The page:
When Congress first put together a whistleblower process for employees of the intelligence community, lawmakers probably didn’t expect that it would be used to report potential misconduct by the president, but here we are.
There’s a complaint by someone in the intelligence community that President Trump made some inappropriate promise to a foreign leader over a series of communications. So just how bizarre is this scenario and how is the whistleblower process supposed to work?
Welcome to Rabbit Hole.
Untrodden territory: The whistleblowing process to report intelligence community employee concerns to Congress is used anywhere from four to 20 times a year, according to official reports. From what little we can tell from those reports, the intelligence community has never faced an issue remotely like the one raised by a complaint against Trump. The complaint, first filed on Aug. 12, reportedly involves Trump’s conversations with an unnamed foreign leader about Ukraine, according to The Washington Post.”
It began two days ago with this:
“A whistleblower complaint that has caused a standoff between Congress and the U.S. intelligence community reportedly involves President Trump and a foreign leader, The Washington Post reports. The communications also reportedly involve a “promise” that an intelligence official found concerning enough to file a formal whistleblower complaint with intel’s inspector general. It’s reportedly not clear who the foreign leader involved in the interaction was.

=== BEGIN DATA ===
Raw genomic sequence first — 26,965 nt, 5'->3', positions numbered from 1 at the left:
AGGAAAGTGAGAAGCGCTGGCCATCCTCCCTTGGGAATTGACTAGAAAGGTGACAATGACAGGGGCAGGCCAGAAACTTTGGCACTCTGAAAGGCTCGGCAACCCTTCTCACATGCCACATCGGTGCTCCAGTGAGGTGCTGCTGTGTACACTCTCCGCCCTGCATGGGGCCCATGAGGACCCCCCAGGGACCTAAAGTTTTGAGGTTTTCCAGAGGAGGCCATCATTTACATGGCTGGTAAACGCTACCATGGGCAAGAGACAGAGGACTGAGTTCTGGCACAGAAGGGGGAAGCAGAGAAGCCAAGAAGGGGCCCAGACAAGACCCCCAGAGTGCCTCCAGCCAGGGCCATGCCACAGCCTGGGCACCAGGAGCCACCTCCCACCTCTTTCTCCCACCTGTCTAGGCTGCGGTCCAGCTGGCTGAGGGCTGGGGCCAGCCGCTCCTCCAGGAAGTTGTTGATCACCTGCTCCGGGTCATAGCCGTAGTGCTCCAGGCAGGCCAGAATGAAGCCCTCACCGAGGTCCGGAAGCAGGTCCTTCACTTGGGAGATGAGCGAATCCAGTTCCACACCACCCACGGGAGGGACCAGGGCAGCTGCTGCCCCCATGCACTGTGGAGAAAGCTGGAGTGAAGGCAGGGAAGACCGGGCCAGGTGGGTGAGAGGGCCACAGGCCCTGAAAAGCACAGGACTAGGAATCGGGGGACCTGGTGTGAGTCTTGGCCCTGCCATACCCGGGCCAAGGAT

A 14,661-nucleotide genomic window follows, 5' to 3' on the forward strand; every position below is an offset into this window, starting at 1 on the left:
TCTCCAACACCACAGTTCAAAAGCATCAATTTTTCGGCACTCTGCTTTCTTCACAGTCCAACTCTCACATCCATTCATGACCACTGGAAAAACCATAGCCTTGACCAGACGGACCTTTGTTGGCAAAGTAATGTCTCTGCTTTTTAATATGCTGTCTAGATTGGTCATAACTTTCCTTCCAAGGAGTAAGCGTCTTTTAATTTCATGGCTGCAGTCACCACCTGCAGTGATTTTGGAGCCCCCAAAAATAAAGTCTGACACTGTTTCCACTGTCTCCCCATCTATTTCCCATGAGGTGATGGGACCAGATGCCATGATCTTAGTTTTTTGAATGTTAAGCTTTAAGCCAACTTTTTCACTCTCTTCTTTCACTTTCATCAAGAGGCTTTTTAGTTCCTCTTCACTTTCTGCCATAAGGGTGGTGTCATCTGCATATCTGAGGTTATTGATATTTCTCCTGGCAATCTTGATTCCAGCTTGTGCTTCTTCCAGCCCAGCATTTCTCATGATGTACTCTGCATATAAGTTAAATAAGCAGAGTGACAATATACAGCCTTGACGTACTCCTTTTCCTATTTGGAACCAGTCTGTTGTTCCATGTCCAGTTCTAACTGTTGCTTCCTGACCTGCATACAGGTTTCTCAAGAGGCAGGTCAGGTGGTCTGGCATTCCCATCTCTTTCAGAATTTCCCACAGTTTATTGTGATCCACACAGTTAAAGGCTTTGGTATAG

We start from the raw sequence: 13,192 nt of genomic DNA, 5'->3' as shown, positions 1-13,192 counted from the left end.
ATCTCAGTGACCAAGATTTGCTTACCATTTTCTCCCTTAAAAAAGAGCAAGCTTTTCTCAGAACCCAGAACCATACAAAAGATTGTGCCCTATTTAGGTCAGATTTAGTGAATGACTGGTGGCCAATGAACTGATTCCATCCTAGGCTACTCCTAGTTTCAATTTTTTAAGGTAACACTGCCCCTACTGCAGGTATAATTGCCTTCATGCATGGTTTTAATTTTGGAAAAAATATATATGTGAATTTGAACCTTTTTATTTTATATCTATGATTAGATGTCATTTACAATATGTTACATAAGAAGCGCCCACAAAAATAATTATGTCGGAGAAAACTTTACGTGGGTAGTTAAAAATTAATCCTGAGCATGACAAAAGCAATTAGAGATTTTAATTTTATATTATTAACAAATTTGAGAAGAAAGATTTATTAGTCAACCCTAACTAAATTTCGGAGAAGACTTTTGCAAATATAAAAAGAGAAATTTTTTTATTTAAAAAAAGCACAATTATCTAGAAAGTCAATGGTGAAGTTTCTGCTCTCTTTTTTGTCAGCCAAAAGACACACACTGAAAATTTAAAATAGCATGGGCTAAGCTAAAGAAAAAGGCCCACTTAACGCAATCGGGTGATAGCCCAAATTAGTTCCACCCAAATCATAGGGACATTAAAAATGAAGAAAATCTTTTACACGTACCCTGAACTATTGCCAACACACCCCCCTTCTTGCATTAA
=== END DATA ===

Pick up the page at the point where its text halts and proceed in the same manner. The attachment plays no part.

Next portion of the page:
Intelligence Community Inspector General Michael Atkinson determined the complaint to be credible and troubling enough to alert the congressional oversight committees. However, Acting Director of National Intelligence (DNI) Joseph Maguire did not transmit the complaint to Congress within seven days—as required by law—after reportedly seeking legal guidance from Justice Department officials. Atkinson notified the House and Senate intelligence committees about the complaint instead, without revealing its substance.
House Intelligence Committee Chairman Adam Schiff (D-CA) has since demanded the full complaint be disclosed, but Maguire reportedly argued the complaint was outside of his jurisdiction. Recent communications between the offices of the DNI and House Intel reportedly pointed to the White House without directly implicating Trump and disclosed the complaint “involves confidential and potentially privileged communications.” Atkinson is scheduled to appear before House Intel on Thursday in a closed session, and Maguire agreed to testify before the committee next week. The White House, the Office of the DNI, and a lawyer representing the whistleblower have not commented on the matter.”
read more at Daily Beast and Washington Post